07092013Headline:

Culture Stabbed Self in Chest

An inquest jury held in Woking, has determined that the now deceased 48-year-old reggae star David Emmanuel (stage name ‘Smiley Culture’), took his own life by stabbing himself in the chest as the police executed a raid on his home on Hillbury Road in Warlingham, Surrey during March 2011.

Written by Chris White

Following the inquest presiding Coroner Richards Travers announced he would be recommending changes to the way in which suspects during police raids are apprehended and held.

Emmanuel rose to fame during the 1980’s with a series of reggae rap songs, which soon became widespread listening within Britain’s Black Community.

The jury foreman returning the majority verdict read out: “David Victor Emmanuel took his own life.”

Adding that “although the tragic events were unforeseeable, giving one officer the responsibility of supervising Mr Emmanuel and, at the same time the premises search book, was a contributory factor in his death”.

Responding to the verdict in a statement Scotland Yard said: “The inquest heard how a seemingly calm situation unexpectedly escalated into an incident which was to have the most tragic of consequences.

As the jury have stated, this escalation was unforeseeable. The response of the officers involved was immediate, with an ambulance called while emergency first aid was administered in a concerted attempt to save Mr Emmanuel’s life. We recognise that the jury have made comment on the fact that a single officer was supervising Mr. Emmanuel whilst also completing the search record, and we will fully consider any recommendations made by the coroner in this regard.”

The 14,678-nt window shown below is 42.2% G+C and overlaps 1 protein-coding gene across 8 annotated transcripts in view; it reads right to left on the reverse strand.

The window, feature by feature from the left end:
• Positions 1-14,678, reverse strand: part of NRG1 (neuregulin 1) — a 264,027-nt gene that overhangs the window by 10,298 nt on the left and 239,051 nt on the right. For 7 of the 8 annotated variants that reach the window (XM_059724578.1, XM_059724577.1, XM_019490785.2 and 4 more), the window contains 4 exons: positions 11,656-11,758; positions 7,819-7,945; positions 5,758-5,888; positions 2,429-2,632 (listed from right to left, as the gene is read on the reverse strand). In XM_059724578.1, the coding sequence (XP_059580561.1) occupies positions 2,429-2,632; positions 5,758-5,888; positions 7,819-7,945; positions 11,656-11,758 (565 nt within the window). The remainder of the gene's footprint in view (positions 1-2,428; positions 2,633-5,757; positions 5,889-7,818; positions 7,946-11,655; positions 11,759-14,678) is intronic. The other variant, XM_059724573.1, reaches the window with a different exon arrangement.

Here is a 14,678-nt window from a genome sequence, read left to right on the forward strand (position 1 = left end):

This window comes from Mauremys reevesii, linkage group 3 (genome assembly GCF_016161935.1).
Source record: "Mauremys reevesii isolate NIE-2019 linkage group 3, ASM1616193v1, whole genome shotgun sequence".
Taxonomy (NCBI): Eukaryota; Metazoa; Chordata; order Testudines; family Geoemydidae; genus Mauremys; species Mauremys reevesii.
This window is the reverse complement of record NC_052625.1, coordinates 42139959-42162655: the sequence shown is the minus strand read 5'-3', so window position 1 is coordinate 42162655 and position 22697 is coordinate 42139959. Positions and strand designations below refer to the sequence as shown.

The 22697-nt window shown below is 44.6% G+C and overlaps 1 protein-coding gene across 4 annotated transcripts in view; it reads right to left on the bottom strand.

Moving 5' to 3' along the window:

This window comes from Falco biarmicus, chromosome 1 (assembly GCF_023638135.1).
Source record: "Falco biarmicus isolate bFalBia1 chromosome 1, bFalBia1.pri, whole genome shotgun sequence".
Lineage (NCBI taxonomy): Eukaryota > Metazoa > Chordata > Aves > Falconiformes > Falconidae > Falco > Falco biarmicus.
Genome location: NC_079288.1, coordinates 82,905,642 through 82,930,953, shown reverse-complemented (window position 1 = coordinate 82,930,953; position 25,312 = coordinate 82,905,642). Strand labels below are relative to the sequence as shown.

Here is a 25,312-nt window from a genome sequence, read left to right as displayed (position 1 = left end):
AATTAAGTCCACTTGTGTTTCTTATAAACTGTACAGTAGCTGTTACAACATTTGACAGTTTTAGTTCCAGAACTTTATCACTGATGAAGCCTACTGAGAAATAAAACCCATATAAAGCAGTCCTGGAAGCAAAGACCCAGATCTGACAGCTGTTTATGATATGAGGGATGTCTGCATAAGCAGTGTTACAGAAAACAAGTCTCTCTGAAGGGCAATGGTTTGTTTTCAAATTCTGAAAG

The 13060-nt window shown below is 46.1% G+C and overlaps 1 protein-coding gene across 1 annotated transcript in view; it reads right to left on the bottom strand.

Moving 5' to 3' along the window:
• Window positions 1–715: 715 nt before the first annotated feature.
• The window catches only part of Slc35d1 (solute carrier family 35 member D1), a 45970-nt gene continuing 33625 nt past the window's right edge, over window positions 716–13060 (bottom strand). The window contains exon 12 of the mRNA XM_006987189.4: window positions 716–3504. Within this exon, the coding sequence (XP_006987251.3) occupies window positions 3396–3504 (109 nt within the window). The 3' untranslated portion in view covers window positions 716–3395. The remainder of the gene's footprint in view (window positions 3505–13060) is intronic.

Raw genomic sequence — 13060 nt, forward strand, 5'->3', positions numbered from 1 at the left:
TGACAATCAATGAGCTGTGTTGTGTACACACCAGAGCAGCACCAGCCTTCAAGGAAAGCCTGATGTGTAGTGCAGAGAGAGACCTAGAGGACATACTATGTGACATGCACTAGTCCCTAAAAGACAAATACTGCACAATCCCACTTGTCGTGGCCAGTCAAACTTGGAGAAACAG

Although IPCC (‘Independent Police Complaints Commission’) recommended no disciplinary action the IPCC’s Commissioner Mike Franklin stated: “The ongoing dynamic assessments made by officers on the 15 March 2011 were left wanting.

Four experienced officers felt it appropriate to detain a suspect in the kitchen, potentially the most dangerous room in the house, and afforded him a level of freedom not normally associated with an operation of this kind.

The IPCC has made a series of recommendations to the Metropolitan Police following this investigation, presenting them with areas that should be reviewed and changed in light of the findings. I hope that this inquest has provided Mr Emmanuel’s family with some of the answers they and the community have so patiently waited for.”

After the verdict was read out Emmanuel’s cousin, Merlin Emmanuel said on behalf of the Emmanuel Family: “We have lost an integral part of our family. He had a lot of hope and he had a lot to live for. Why he should have wanted to end his life in that way I do not know, but I do not think he should have been in a position to do that.”

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